1% of all formulas in operational spreadsheets are in error.
Powell, Baker, & Lawson (2009)
Spreadsheets are extraordinarily and unacceptably prone to error.
Dunn (2010)
Programmers exhibit unwarranted confidence in the correctness of their spreadsheets.
Krishna, et al (2001)
The software that end users are creating... is riddled with errors.
Burnett & Myers (2014)
Studies have shown that there is a high incidence of errors in spreadsheets.
Csernoch & Biro (2013)
Spreadsheet shortcomings can significantly hamper an organization's business operation.
Reschenhofer & Matthes (2015)
Spreadsheet errors... a great, often unrecognised, risk to corporate decision making & financial integrity.
Chadwick (2002)
Spreadsheets are more fault-prone than other software.
Kulesz & Ostberg (2013)
The quality and reliability of spreadsheets is known to be poor.
Bishop & McDaid (2007)
The issue is not whether there is an error but how many errors there are and how serious they are.
Panko (2007)
Despite overwhelming and unanimous evidence... companies have continued to ignore spreadsheet error risks.
Panko (2014)
Most executives do not really check or verify the accuracy or validity of [their] spreadsheets...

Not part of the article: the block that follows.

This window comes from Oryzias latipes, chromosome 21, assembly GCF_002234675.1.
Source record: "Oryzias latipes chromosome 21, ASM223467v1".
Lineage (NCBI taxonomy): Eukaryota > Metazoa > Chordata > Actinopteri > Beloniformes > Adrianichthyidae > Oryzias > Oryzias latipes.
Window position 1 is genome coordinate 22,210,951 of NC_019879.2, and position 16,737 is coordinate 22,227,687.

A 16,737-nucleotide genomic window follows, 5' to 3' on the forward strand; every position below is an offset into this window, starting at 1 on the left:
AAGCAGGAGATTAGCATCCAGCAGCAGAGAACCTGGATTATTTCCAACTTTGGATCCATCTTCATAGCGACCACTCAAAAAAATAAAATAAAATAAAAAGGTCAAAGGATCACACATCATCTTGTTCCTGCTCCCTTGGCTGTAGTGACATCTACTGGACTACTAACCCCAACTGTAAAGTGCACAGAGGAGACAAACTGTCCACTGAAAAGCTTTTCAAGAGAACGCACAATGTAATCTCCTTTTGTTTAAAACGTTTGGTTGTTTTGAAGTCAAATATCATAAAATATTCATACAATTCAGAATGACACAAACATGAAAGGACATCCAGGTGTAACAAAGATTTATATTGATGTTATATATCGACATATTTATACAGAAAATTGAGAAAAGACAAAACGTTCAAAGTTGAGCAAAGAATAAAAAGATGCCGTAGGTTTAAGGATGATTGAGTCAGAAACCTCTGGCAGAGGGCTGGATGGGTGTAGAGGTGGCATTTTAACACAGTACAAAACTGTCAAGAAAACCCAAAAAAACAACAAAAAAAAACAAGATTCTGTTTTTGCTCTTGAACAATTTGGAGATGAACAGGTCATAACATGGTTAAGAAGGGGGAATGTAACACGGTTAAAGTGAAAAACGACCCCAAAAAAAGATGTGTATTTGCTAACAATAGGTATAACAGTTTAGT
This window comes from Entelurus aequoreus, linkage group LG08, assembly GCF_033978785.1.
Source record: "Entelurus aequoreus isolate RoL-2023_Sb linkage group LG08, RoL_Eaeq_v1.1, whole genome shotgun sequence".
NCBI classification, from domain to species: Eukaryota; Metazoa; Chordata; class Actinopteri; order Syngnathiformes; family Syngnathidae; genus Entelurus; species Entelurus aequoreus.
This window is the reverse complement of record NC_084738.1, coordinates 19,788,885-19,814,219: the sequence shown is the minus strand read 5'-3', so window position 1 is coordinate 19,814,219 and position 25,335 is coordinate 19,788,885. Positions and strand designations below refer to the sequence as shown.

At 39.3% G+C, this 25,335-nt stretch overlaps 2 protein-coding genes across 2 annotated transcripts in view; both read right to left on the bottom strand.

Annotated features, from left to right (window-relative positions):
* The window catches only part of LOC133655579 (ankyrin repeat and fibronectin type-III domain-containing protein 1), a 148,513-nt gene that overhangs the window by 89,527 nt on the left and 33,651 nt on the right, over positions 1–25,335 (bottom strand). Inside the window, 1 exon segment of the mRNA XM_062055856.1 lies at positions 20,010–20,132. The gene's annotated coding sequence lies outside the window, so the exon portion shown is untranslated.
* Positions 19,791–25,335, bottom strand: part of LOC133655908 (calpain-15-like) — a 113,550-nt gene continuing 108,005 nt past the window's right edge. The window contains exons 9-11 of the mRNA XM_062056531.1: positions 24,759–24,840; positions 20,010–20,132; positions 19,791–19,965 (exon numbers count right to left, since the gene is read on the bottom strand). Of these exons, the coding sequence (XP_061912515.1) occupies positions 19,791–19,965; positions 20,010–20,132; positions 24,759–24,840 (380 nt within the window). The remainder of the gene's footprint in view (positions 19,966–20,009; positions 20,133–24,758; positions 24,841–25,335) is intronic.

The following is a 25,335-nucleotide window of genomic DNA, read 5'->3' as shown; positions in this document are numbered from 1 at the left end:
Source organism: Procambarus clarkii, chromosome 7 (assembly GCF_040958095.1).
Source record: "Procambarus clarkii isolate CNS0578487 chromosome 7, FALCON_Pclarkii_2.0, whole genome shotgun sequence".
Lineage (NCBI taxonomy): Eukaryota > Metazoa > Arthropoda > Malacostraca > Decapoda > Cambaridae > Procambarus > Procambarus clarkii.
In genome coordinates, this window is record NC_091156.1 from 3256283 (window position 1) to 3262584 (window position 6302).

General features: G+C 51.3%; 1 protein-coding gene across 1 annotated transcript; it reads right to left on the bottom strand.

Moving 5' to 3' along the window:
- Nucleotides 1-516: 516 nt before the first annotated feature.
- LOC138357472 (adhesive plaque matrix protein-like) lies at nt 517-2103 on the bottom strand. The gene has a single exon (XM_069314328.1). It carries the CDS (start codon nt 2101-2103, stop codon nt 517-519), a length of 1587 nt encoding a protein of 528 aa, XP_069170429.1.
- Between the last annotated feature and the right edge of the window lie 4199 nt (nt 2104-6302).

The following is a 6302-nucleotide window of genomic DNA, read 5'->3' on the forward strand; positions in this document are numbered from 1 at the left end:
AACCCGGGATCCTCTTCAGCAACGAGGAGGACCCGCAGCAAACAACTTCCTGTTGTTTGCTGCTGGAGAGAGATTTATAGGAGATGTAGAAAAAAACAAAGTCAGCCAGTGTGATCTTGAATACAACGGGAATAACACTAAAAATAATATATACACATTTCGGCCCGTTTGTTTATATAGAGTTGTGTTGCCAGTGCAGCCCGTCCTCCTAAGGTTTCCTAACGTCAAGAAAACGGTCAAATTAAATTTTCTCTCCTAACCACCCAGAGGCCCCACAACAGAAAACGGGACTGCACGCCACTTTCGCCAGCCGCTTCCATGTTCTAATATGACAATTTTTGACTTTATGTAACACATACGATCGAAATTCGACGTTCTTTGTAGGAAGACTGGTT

Teo & Tan (1999)
Never assume a spreadsheet is right, even your own.
Raffensperger (2001)
Spreadsheets have a notoriously high number of faults.
Rust, et al (2006)
Your spreadsheets may be disasters in the making.
Caulkins, Morrison, & Weidemann (2006)
Spreadsheets are notoriously error-prone.
Cunha, et al (2011)
Even obvious, elementary errors in very simple, clearly documented spreadsheets are... difficult to find.
Galletta, et al (1993)
It is now widely accepted that errors in spreadsheets are both common and potentially dangerous.
Nixon & O'Hara (2010)

Spreadsheet bibliography

Title Are we overconfident in our understanding of overconfidence?
Authors Raymond R. Panko
Year 2014
Type Proceedings
Publication First Workshop on Software Engineering Methods in Spreadsheets
Series July
Abstract

In spreadsheet error research, there is a Grand Paradox. Although many studies have looked at spreadsheet errors, and have found, without exception, has error rates that are unacceptable in organizations, organizations continue to ignore spreadsheet risks.

They do not see the need to apply software engineering disciplines long seen to be necessary in software development, in which error types and rates are similar to those in spreadsheet development.

Traditionally, this Great Paradox had been attributed to overconfidence. This paper introduces other possible approaches for understanding the Grand Paradox. It focuses on risk blindness, which is our unawareness of errors when they occur.

Full version Available
Sample
Bat and ball

You are told that a bat and ball cost a dollar and ten cents and that the bat costs a dollar more than the ball.

How much does the ball cost?

A typical response is that the ball costs ten cents. This is wrong, of course.